We're unable to sign you in at this time. Please try again in a few minutes.
We were able to sign you in, but your subscription(s) could not be found. Please try again in a few minutes.
There may be a problem with your account. Please contact the AMA Service Center to resolve this issue.
Contact the AMA Service Center:
Telephone: 1 (800) 262-2350 or 1 (312) 670-7827  *   Email: subscriptions@jamanetwork.com
Error Message ......
Editorial |

Brain Imaging Biomarkers to Predict Relapse in Alcohol Addiction

Nora D. Volkow, MD1; Ruben D. Baler, PhD1
[+] Author Affiliations
1National Institute on Drug Abuse, National Institutes of Health, Bethesda, Maryland.
JAMA Psychiatry. 2013;70(7):661-663. doi:10.1001/jamapsychiatry.2013.1141.
Text Size: A A A
Published online


Nearly 15 million Americans 12 years of age and older were dependent on or abused alcohol in 2010.1 The high prevalence of problem alcohol use worldwide has been estimated to cause 2.5 million deaths each year,2 not to mention the exorbitant costs associated with excess morbidity3 and loss of productivity.4 The chronic and relapsing nature of alcoholism, just like that of every other substance use disorder, is one of the major obstacles to its successful treatment. This is why the search for predictive biomarkers to help clinicians select and monitor a therapeutic course of action and to help researchers evaluate new therapeutic interventions is so urgent.

Figures in this Article

Sign in

Purchase Options

• Buy this article
• Subscribe to the journal
• Rent this article ?

First Page Preview

View Large
First page PDF preview


Place holder to copy figure label and caption
Schematic Diagram of the Neural Network Necessary for Self-Control and Its Overlap With the Default Mode Network (DMN)

A, The ventromedial prefrontal cortex (vmPFC)/anterior cingulate cortex (ACC), identified by Seo et al as a robust biomarker of alcohol relapse risk, modulates and, in turn, is modulated by the activity of multiple other cortical and subcortical regions whose combined output is used to orchestrate adaptive and flexible goal-directed behaviors. Current evidence suggests that information from cortical and subcortical structures converges toward a single common value representation before passing on to the choice-related motor control circuitry. Modulatory inputs play a critical role in establishing this final common representation with those inputs carrying signals related to interoception, salience attribution, conditioning, executive control, reward, habituation, and stress and mood reactivity. B, In addition, each region has been numbered and its general location tagged onto maps of the human brain (internal and external views) overlaid with orange and yellow pseudocolors that represent the resting state connectivity of the DMN. Regions (vmPFC/ACC and precuneus) that were hyperactive during the neutral conditions and that predicted relapse show significant overlap with the DMN. DLPFC indicates dorsolateral prefrontal cortex; iPFC, inferior prefrontal cortex; lOFC, lateral orbitofrontal cortex; mOFC, medial orbitofrontal cortex; Nac, nucleus accumbens; VTA, ventral tegmental area.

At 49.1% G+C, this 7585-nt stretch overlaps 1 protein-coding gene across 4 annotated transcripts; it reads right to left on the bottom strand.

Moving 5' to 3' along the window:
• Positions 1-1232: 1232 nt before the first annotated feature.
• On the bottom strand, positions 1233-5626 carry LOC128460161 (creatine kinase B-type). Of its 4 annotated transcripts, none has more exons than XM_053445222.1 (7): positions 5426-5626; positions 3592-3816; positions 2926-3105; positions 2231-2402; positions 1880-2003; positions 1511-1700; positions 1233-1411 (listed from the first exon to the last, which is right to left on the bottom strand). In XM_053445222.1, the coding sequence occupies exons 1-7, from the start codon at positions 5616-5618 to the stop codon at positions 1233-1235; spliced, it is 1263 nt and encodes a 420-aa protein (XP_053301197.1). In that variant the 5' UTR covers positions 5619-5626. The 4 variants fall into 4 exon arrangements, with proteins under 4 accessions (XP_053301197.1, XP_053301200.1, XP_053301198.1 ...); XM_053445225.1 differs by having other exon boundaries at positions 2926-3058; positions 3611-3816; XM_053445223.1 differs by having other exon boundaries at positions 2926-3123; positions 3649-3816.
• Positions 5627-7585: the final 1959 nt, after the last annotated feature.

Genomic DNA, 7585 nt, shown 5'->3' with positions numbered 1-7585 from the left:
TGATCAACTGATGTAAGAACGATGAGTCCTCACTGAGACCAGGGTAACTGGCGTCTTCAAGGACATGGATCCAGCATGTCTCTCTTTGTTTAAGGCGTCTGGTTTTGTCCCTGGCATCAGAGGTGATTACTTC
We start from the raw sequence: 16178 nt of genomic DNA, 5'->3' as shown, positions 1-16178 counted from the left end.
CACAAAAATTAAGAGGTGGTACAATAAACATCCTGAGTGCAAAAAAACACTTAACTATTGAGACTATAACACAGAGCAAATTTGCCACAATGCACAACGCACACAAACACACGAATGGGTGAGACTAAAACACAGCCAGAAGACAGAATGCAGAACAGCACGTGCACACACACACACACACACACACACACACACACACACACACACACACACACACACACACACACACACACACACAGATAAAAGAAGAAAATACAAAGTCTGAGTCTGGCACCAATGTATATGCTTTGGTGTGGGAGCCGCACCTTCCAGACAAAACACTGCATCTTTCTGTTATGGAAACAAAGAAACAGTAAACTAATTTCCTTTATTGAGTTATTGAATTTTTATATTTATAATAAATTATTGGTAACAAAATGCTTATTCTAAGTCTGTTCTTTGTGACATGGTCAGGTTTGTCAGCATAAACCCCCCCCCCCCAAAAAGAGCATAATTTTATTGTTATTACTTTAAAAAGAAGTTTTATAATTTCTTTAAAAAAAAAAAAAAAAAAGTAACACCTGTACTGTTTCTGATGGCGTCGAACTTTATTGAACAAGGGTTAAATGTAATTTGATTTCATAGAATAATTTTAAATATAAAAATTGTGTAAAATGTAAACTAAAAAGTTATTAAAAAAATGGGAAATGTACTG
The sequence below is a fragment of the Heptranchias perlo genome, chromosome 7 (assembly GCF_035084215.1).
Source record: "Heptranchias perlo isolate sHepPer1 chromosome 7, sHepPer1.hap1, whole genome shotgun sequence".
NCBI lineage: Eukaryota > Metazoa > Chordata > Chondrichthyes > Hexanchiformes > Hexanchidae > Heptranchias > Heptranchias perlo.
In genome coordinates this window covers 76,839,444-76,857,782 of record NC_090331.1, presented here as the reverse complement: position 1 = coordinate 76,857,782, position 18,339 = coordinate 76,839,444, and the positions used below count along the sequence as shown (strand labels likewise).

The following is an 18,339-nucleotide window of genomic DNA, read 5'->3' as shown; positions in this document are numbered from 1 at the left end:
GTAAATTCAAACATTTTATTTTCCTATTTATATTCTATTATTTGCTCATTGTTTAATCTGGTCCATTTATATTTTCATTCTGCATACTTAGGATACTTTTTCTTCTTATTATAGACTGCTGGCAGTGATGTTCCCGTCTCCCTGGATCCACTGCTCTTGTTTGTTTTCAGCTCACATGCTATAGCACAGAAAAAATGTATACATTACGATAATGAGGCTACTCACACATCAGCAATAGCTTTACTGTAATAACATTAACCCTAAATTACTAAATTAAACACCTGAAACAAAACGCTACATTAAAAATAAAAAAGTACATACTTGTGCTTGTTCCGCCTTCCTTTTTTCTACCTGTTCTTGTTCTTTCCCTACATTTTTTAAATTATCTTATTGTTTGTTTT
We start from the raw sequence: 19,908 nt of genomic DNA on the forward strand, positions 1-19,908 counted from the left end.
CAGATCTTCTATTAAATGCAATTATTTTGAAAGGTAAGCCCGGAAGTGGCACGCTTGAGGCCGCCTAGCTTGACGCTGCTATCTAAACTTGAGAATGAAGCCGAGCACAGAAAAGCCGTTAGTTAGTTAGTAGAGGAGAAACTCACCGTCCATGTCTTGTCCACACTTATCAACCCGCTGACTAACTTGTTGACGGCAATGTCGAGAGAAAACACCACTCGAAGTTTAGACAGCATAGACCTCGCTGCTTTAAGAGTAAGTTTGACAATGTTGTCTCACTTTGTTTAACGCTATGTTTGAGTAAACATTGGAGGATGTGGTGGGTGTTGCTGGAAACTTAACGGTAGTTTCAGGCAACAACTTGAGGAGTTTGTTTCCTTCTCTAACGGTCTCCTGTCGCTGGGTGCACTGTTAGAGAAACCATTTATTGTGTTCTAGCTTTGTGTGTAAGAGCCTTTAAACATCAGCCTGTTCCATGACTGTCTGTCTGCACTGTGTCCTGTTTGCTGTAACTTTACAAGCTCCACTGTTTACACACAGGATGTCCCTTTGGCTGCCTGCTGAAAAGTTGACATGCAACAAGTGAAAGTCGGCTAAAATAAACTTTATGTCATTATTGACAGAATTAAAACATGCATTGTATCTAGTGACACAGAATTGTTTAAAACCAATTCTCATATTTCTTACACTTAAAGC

Graphic Jump Location




Also Meets CME requirements for:
Browse CME for all U.S. States
Accreditation Information
The American Medical Association is accredited by the Accreditation Council for Continuing Medical Education to provide continuing medical education for physicians. The AMA designates this journal-based CME activity for a maximum of 1 AMA PRA Category 1 CreditTM per course. Physicians should claim only the credit commensurate with the extent of their participation in the activity. Physicians who complete the CME course and score at least 80% correct on the quiz are eligible for AMA PRA Category 1 CreditTM.
Note: You must get at least of the answers correct to pass this quiz.
Please click the checkbox indicating that you have read the full article in order to submit your answers.
Your answers have been saved for later.
You have not filled in all the answers to complete this quiz
The following questions were not answered:
Sorry, you have unsuccessfully completed this CME quiz with a score of
The following questions were not answered correctly:
Commitment to Change (optional):
Indicate what change(s) you will implement in your practice, if any, based on this CME course.
Your quiz results:
The filled radio buttons indicate your responses. The preferred responses are highlighted
For CME Course: A Proposed Model for Initial Assessment and Management of Acute Heart Failure Syndromes
Indicate what changes(s) you will implement in your practice, if any, based on this CME course.


Some tools below are only available to our subscribers or users with an online account.

14 Citations

Sign in

Purchase Options

• Buy this article
• Subscribe to the journal
• Rent this article ?

Related Content

Customize your page view by dragging & repositioning the boxes below.

See Also...
Articles Related By Topic
Related Collections

The Rational Clinical Examination: Evidence-Based Clinical Diagnosis
Alcohol Abuse

The Rational Clinical Examination: Evidence-Based Clinical Diagnosis
Original Article: A Primer on the Precision and Accuracy of the Clinical Examination